(06 June 2005) When the jihadists return -- One year after the Madrid bombings, little has improved in the European Union in terms of practical cooperation in combating terrorism. EU governments are reluctant to share sensitive intelligence and recently decided to restrict the role of Eurojust, the judicial cooperation agency, in the fight against terrorism.
This failure by the EU to coordinate investigations into terrorist crimes is ominous, since the global jihadist movement - including its most prominent component, Al Qaeda - is demonstrably active throughout Europe. The Sept. 11 attacks were planned in Hamburg. After the train bombs in Madrid that killed nearly 200 people, strings of terrorist cells were unraveled from Spain to Scandinavia.
One such organization is Ansar al-Islam, responsible for hundreds of attacks against civilians in Iraq. Ansar al-Islam helped Abu Musab al-Zarqawi establish an underground railroad, for bringing radicals to Iraq through Europe, Turkey and Syria. Even peaceful Scandinavia, hardly a primary target for international terrorist attacks, has been used as a staging ground for political violence. The Nordic countries have individually sought to grapple with terrorist activists residing within their borders, with varying degrees of success.
In May, a Stockholm court sentenced two Ansar members to prison sentences of six and seven years for preparing terrorist crimes. The prosecutor maintained that they were active participants in the Ansar al-Islam network and guilty of sending $148,000 to fund an attack that killed more than 100 people in Erbil in northern Iraq. The court also decided to expel them for life after their terms.
Ansar's founder, Mullah Krekar, has lived for years as a refugee in Norway, where he has been charged with several terrorism-related crimes but subsequently acquitted.
The radical fundamentalist organization Hizb-ut-Tahrir, banned as a terrorist group in Germany, has sunk roots in Denmark, where it reportedly recruits among young immigrant teens and distributes violent anti-Semitic leaflets.
In Sweden, the global terrorist threat and the discovery of radical Islamic organizations have prompted the largest overhaul of civil-military relations since the 1930s. Remarkably, the Swedish military would at present not be allowed by law to respond to terrorist attackers, while the police simply lack adequate resources to withstand a large attack.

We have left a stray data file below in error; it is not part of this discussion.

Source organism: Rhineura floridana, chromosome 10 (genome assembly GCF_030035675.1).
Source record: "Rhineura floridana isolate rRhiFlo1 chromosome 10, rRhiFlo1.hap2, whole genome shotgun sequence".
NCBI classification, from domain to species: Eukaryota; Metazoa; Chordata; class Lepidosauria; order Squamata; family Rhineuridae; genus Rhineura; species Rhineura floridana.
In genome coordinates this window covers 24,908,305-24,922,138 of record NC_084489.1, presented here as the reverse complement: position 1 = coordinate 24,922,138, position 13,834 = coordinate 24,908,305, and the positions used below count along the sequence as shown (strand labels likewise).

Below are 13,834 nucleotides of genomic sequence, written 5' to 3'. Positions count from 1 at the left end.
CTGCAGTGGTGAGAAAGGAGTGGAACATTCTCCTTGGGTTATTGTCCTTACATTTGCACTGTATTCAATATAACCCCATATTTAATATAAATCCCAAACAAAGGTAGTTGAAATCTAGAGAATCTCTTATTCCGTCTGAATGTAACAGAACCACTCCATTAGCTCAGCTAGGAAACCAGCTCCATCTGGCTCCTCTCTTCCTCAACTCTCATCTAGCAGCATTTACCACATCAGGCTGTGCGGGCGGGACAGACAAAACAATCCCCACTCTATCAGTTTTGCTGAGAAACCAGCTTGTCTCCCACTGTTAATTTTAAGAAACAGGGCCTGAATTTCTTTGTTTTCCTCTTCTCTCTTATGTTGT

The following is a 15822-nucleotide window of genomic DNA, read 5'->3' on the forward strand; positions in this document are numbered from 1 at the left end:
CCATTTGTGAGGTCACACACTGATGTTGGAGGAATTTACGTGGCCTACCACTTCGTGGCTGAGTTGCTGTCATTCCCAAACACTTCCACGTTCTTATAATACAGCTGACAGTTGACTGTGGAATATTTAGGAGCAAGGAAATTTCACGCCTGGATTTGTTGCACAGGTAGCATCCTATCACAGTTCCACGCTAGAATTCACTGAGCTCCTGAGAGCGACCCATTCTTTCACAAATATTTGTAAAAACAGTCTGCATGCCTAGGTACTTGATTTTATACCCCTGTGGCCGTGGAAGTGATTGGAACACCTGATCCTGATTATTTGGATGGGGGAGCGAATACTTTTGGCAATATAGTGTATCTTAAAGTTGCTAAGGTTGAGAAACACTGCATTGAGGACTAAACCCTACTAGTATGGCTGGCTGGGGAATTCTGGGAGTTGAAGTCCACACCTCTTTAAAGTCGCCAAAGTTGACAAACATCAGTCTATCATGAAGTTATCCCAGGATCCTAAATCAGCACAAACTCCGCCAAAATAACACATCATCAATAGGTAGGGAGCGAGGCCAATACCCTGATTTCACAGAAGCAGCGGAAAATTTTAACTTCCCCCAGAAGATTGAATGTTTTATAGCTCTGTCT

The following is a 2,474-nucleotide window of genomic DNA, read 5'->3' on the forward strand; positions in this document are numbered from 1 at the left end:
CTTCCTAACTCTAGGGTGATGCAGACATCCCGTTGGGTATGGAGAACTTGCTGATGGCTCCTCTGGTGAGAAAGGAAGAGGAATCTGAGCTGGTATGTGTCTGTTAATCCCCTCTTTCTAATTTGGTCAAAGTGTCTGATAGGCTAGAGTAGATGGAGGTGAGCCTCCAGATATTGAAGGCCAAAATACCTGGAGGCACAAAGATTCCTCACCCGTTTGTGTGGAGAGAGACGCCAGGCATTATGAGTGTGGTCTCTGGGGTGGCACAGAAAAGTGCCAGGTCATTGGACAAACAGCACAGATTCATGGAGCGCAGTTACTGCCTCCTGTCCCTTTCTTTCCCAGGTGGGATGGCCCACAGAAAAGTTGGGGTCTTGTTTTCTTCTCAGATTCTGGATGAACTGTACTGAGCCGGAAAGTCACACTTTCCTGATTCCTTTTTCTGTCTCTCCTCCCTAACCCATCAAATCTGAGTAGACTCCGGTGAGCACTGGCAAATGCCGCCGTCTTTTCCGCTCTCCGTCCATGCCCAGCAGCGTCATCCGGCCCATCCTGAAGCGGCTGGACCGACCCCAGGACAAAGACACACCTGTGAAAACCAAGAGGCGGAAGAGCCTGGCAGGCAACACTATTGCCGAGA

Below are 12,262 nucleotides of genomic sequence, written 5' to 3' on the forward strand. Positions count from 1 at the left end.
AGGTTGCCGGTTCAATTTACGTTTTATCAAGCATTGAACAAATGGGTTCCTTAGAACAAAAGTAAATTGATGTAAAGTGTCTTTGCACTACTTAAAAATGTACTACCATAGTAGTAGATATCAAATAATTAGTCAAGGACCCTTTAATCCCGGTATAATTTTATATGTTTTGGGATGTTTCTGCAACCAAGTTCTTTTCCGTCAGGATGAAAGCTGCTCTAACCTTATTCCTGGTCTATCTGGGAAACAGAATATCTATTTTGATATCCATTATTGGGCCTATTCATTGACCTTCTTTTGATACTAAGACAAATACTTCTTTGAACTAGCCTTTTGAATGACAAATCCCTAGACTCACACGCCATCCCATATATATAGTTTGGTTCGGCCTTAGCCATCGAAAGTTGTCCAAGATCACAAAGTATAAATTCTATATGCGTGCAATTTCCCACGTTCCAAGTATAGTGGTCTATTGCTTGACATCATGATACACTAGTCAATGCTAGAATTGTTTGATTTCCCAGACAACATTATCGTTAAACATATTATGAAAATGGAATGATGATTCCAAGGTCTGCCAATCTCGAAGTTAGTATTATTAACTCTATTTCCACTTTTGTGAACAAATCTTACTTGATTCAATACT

This curious state of affairs - a total ban on the military's use of force in the domestic arena - dates from 1931, when soldiers shot and killed five political protesters in Adalen, a town in northern Sweden. The deaths had a powerful impact on the national consciousness; so powerful, in fact, that modern Sweden was left without a credible defense against terrorist attacks. This is bound to change: Sweden's defense minister declared in January that the military will have a role to play in fighting terrorism, without specifying under what circumstances.
Looking ahead, we need to consider what will happen when jihadist fighters return to Europe from Iraq. The U.S. State Department has warned that foreign fighters are transforming the insurgency in Iraq into a training ground and an indoctrination center for jihadists from around the world. In the months and years ahead, a large number of young men who went to Iraq as volunteers could return to Europe as full-fledged guerilla fighters with experience in urban terrorist operations.
Counterterrorism authorities across Europe have started to note an increase in both the number of recruits, as well as in the number of people returning home to develop networks and patiently plan for attacks, according to Magnus Norell of the Swedish defense research agency. Only time will tell if individual European governments and the EU have done enough to ward off the blight of international terrorism within Europe's borders.
Cecilia Wikstrom -- International Herald Tribune
Cecilia Wikstrom is a Swedish member of Parliament and the Swedish Liberal Party's spokeswoman on Middle East affairs.